A mortgage advisor is urging prospective buyers to act now before the stamp duty holiday comes to an end.
Matt Colley, director and principal consultant of Moving Experience, has seen a surge in people looking to move due to lockdown and a temporary cut to the stamp duty land tax.
But with the average house purchase taking up to 12 weeks, he is advising people to start now.
Buyers can currently save up to £15,000 on the purchase price of their property, but there could be a downturn in sales when the holiday and furlough support both come to an end in March.
Colley, who has worked in financial services for over 20 years, says people thinking of moving should recognise the time constraints and take action while the market is strong.
The average house buying process can take at least 12 weeks and involves several parties, including lenders, solicitor and mortgage advisors.
“Now is the time to do your homework, make sure the relevant paperwork is in place and look to appoint the necessary people,” he advises.
Covid hits income
Colley recognises some people may be struggling to pay their current mortgage. “It helps to know your options so that you have a plan – rather than mounting fear and anxiety. Speak with your lender straight away and they can take steps to help you,” he says.
Some people have lost their jobs due to Covid or have been placed on furlough, posing a risk to mortgage lenders and limiting their options.
Colley explains: “Rates may be slightly higher but there are still attractive options. We have found that lenders want to retain and support customers and are being flexible in the current circumstances.”
Borrowers impacted by coronavirus can take a six-month mortgage payment holiday. People who have already started a mortgage holiday will be able to top up to six months without this being recorded on their credit file.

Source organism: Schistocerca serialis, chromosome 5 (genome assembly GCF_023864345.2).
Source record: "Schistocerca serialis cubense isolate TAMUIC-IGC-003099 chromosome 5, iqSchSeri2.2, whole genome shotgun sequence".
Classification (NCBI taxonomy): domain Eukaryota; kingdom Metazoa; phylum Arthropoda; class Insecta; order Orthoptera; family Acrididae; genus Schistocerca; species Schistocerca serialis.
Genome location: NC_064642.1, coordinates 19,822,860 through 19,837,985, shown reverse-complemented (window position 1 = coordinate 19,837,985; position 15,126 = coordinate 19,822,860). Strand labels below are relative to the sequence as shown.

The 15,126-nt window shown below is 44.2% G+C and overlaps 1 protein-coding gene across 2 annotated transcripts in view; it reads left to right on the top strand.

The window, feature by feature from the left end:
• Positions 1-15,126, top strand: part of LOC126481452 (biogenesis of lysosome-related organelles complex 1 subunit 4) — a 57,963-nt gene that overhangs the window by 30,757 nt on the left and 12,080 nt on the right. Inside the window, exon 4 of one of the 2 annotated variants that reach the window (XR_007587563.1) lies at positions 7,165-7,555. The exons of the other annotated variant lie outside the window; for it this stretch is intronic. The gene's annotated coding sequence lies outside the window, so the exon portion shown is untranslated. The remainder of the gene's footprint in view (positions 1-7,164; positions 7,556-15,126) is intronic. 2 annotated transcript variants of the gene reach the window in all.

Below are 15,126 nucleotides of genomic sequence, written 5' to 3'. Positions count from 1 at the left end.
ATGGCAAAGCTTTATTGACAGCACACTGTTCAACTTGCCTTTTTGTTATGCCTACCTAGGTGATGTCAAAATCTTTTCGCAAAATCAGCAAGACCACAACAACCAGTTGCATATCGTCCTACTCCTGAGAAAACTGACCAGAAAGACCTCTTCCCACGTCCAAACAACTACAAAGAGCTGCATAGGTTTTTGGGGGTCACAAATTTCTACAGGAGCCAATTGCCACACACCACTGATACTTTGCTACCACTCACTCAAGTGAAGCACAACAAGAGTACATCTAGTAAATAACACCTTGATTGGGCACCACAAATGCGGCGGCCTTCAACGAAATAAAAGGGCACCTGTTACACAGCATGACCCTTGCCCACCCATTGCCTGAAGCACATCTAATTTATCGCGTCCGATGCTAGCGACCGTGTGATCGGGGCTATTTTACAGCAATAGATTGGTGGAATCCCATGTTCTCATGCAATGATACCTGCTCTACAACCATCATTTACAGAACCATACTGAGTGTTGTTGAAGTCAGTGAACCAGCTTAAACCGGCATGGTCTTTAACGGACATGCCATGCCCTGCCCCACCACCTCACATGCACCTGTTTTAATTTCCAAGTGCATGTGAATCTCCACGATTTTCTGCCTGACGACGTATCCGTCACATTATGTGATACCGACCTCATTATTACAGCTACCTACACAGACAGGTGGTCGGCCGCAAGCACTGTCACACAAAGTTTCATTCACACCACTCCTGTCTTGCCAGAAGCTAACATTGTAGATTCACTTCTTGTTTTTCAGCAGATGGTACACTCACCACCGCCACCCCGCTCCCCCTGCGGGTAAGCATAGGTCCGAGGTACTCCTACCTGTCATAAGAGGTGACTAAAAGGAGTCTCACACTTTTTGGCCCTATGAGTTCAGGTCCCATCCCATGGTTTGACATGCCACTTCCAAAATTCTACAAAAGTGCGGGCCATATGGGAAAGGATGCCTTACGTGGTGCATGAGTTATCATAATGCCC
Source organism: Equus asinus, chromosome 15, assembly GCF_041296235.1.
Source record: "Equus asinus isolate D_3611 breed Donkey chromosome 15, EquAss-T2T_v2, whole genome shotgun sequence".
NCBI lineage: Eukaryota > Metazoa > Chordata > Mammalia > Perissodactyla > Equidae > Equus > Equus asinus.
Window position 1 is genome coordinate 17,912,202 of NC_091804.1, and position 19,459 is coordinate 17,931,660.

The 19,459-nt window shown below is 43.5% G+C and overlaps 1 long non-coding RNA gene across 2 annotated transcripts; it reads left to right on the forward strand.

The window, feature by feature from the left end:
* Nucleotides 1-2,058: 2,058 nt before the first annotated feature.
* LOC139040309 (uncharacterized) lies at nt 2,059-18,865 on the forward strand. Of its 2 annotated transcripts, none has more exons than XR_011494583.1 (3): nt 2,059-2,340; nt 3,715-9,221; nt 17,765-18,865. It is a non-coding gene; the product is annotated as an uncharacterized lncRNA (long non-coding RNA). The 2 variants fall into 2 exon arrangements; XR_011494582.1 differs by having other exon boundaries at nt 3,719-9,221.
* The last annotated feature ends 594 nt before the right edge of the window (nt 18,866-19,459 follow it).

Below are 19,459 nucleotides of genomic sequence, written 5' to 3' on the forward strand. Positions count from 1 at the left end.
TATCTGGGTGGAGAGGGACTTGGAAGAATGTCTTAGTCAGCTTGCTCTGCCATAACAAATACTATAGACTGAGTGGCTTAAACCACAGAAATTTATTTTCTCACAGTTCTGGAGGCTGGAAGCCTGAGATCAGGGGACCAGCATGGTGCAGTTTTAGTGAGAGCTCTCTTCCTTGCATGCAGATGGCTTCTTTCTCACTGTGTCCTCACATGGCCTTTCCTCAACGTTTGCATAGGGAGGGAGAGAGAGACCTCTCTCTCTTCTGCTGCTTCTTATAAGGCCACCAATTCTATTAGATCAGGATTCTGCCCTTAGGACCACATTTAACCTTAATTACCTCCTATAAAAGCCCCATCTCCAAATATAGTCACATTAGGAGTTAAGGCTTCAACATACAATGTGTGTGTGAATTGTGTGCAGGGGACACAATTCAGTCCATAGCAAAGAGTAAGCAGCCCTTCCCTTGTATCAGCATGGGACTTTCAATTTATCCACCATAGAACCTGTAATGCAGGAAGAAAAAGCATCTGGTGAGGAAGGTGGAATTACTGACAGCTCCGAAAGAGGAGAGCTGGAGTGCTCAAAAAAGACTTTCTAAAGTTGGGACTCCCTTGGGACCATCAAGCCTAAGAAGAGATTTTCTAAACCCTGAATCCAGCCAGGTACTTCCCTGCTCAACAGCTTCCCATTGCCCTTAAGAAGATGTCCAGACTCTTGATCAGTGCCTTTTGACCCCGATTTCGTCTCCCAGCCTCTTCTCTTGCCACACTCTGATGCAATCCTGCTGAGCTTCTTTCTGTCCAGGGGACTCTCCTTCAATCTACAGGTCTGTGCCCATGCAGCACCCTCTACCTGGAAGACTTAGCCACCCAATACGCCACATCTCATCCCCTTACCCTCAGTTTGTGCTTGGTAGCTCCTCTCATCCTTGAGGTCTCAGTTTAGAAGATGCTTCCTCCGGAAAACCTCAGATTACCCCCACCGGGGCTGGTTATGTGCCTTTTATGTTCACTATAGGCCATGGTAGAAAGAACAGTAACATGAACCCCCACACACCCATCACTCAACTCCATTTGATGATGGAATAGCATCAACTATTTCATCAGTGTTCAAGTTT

For every month that is taken off from making payments, the size of debt increases by that amount, along with interest for that time period.
Colley’s calculations show if a three-month holiday was taken for a loan of £222,000 with 23 years remaining, the balance would rise to around £225,000 after the holiday and a further £1,400 in interest.
He says: “There is a short-term gain, but there’s also some long-term pain, and you need to ask yourself if it’s worth it.”
“If you are struggling to pay your mortgage at this time, then such a holiday is likely to be the better option. The effect on your monthly repayments will be relatively small, but costs increase over the lifetime of your mortgage.”
Colley believes repossession is likely to be a last resort for a lender. “People may see lenders as a faceless body, and there’s a misconception that lenders are looking to repossess their house straight away. But in our experience, they generally want to help their customers.”
“Lenders want to lend money and make interest. It’s not good business to repossess homes, which leads to fees and hassle. If you speak to them early on, they can look at your options.”
Options may include taking a mortgage holiday, reduced capital or interest-only payments for an agreed time or an extension on payments.
It may also be possible for some people to downsize and pay for the next property with cash if they have enough equity. Taking out another mortgage, even for a smaller amount, would involve meeting certain criteria.
Colley, who has a quarter of his customers managing buy-to-let properties, says the current market may be best suited to those looking to make a long-term investment.
He adds: “The buy-to-let market is not for everyone. Those with portfolios and funds in reserve are looking to make money back in 10 to 20 years. Buy-to-let is not suited to the risk-averse or those looking to make money in one to two years.”
According to Colley, those with savings may be better off paying part of their mortgage, as opposed to putting money into savings products, which currently offer a lower return on interest rates.
He concludes: “Investing in property could be problematic if you think your income is at risk in future. Paying off more of your mortgage, if possible, could be a safer route to take.”